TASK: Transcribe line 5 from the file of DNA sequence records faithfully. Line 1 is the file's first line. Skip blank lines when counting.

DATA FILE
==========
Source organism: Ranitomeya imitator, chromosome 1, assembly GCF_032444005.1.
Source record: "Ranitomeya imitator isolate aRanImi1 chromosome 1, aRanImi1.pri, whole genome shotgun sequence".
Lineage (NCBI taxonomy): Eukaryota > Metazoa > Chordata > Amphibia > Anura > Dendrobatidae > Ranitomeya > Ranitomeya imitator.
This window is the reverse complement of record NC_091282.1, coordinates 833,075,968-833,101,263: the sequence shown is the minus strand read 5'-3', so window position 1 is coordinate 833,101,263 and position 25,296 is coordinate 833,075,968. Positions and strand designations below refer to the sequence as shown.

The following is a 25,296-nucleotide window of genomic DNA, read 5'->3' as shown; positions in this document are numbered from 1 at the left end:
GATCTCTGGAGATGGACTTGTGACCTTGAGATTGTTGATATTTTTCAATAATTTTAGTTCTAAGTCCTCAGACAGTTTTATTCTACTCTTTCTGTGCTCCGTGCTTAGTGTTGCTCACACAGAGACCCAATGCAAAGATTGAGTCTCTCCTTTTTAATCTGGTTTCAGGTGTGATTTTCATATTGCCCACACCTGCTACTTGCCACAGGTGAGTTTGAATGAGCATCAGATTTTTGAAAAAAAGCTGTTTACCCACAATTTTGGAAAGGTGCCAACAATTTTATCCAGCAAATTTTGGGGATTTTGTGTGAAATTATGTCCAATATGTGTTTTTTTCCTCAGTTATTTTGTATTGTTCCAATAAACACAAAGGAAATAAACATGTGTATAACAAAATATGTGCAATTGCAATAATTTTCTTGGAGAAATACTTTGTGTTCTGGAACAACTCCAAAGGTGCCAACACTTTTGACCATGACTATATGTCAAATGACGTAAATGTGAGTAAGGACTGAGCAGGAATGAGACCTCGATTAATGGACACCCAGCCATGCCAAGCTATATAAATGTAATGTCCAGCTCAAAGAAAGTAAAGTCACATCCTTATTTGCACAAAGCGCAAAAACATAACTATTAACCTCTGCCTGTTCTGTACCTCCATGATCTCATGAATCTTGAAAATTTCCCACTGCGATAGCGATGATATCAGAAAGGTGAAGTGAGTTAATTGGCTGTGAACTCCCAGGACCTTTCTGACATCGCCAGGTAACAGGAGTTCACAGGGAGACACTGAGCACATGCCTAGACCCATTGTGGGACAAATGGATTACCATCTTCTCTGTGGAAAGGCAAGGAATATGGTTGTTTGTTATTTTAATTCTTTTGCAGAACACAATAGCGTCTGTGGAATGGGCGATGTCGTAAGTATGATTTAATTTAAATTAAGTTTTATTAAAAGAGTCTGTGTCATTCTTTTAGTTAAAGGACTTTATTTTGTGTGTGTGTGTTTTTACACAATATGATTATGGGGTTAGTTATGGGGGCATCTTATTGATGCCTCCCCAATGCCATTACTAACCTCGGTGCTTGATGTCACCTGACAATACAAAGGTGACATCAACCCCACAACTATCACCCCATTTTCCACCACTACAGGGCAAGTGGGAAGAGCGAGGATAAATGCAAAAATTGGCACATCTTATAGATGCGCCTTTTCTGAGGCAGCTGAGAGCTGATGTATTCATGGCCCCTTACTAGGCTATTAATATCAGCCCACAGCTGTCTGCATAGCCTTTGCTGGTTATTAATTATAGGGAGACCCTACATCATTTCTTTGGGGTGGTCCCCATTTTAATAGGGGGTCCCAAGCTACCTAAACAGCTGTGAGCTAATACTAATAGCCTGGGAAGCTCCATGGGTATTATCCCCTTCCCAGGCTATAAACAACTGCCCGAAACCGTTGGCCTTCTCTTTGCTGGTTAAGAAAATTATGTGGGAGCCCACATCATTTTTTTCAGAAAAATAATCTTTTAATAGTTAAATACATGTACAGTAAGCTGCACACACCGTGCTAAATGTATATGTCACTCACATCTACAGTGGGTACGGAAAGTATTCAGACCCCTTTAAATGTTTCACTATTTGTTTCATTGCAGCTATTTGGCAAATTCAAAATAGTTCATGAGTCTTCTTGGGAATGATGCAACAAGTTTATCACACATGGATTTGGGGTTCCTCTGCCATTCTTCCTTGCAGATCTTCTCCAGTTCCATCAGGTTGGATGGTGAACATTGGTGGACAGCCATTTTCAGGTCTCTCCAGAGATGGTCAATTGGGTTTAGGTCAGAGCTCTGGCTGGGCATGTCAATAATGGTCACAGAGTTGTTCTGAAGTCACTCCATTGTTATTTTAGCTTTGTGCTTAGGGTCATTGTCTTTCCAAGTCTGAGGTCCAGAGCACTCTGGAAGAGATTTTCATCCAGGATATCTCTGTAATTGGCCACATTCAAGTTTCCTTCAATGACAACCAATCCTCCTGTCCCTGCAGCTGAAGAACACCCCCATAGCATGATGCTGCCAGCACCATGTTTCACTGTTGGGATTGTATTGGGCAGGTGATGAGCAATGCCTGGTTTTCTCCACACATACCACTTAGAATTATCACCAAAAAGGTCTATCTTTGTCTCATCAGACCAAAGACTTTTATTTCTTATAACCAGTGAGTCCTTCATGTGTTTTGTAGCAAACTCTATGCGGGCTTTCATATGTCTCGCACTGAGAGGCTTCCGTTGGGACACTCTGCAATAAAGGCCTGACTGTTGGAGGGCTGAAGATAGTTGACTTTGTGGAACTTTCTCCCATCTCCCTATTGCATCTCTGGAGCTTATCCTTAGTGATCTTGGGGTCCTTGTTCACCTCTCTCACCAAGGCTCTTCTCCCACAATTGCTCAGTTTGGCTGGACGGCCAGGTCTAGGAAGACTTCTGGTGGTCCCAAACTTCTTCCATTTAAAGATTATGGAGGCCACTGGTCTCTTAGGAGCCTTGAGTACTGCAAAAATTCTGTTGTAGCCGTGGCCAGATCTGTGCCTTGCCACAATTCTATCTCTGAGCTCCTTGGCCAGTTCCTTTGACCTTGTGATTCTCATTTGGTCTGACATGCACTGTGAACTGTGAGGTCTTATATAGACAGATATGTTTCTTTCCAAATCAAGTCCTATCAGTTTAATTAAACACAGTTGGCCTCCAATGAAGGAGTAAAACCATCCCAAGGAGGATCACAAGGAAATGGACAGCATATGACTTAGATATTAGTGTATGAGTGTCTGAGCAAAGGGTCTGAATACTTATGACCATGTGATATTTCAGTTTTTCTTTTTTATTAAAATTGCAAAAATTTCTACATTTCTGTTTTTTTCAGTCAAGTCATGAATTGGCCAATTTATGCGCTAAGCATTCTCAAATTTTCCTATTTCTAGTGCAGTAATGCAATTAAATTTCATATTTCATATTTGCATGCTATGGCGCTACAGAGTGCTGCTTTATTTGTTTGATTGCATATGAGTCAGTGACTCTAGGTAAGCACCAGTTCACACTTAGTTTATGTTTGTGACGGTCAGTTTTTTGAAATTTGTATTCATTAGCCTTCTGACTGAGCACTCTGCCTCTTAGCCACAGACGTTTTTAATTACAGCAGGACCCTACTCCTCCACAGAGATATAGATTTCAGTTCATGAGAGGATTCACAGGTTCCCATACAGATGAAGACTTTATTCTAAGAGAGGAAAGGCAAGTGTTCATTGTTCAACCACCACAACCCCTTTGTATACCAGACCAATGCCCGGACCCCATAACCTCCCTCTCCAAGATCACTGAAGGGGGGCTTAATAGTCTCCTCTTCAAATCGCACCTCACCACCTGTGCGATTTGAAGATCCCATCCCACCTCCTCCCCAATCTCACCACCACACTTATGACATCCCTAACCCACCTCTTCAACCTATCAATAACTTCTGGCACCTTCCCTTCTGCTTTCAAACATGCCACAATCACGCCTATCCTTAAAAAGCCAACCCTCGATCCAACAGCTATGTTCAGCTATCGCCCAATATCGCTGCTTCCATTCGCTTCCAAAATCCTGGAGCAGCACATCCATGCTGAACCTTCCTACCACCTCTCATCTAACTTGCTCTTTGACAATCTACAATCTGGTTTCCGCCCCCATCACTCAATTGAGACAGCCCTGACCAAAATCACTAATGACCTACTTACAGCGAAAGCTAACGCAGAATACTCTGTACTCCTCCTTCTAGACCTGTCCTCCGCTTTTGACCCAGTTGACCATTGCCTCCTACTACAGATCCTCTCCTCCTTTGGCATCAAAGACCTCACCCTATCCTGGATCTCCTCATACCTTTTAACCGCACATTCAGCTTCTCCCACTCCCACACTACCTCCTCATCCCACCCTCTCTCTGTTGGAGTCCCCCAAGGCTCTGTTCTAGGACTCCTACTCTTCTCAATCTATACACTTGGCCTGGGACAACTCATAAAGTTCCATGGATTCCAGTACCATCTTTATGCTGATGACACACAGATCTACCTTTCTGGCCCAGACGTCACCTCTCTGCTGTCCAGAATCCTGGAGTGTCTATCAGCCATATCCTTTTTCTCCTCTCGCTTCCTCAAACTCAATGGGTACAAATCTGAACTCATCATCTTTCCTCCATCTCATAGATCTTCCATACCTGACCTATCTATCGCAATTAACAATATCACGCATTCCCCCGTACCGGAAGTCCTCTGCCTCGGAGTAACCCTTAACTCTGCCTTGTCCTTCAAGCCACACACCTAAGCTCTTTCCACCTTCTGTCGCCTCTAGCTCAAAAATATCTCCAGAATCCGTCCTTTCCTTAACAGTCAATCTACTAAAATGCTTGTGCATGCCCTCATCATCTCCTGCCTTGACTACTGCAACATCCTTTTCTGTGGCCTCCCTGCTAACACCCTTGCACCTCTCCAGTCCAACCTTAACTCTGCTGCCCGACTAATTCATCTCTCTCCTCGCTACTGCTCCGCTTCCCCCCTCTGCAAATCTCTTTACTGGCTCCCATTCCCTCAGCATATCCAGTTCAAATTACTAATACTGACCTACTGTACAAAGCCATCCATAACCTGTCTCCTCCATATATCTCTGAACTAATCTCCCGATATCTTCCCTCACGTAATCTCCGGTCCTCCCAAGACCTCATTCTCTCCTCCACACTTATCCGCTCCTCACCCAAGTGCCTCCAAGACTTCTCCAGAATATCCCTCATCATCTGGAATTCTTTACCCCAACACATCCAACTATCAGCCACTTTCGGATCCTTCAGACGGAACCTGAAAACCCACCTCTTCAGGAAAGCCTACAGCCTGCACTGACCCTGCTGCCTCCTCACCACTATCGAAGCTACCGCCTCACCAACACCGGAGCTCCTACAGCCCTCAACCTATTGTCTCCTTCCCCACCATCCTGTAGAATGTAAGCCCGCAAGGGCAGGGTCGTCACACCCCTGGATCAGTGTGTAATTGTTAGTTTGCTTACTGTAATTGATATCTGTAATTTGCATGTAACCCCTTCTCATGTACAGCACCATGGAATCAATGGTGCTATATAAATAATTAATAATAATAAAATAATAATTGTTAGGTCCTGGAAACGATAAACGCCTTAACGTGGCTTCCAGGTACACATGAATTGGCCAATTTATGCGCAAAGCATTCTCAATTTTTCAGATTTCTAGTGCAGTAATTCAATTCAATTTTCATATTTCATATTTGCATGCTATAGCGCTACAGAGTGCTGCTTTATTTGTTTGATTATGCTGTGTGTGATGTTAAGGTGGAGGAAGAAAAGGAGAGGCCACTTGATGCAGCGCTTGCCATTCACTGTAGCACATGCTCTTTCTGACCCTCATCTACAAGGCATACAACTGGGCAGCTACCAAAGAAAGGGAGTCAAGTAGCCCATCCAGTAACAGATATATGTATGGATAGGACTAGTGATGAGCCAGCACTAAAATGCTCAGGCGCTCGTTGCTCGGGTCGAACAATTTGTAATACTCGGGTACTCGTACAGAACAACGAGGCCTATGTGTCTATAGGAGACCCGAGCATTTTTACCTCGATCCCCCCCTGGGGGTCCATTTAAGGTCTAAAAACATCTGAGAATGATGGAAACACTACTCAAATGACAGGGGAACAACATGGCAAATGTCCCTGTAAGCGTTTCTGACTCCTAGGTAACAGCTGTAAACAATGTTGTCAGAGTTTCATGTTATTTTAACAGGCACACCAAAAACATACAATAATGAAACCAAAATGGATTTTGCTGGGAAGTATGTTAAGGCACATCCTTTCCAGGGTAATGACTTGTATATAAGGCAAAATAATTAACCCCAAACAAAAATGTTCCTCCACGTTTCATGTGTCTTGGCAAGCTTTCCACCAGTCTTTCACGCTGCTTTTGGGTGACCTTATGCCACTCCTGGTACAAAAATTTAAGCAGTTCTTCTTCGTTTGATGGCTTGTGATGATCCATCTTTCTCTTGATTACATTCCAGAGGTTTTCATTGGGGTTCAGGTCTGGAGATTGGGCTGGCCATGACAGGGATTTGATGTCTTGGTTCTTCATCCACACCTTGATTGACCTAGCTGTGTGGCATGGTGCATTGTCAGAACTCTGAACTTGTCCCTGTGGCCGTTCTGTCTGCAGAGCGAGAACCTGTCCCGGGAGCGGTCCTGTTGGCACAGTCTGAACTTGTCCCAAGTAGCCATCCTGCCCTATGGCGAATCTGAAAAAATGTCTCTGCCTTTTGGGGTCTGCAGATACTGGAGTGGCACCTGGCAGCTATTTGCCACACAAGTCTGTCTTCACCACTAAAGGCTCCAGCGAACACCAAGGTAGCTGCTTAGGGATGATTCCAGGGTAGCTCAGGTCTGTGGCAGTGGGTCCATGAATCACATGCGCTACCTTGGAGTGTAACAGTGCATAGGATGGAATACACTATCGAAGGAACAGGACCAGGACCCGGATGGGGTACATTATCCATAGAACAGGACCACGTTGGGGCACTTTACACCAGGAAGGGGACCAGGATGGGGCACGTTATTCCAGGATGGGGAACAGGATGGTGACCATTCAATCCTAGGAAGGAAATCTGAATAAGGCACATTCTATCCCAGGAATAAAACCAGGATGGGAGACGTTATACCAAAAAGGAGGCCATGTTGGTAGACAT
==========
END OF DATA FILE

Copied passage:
The following is a 25,296-nucleotide window of genomic DNA, read 5'->3' as shown; positions in this document are numbered from 1 at the left end: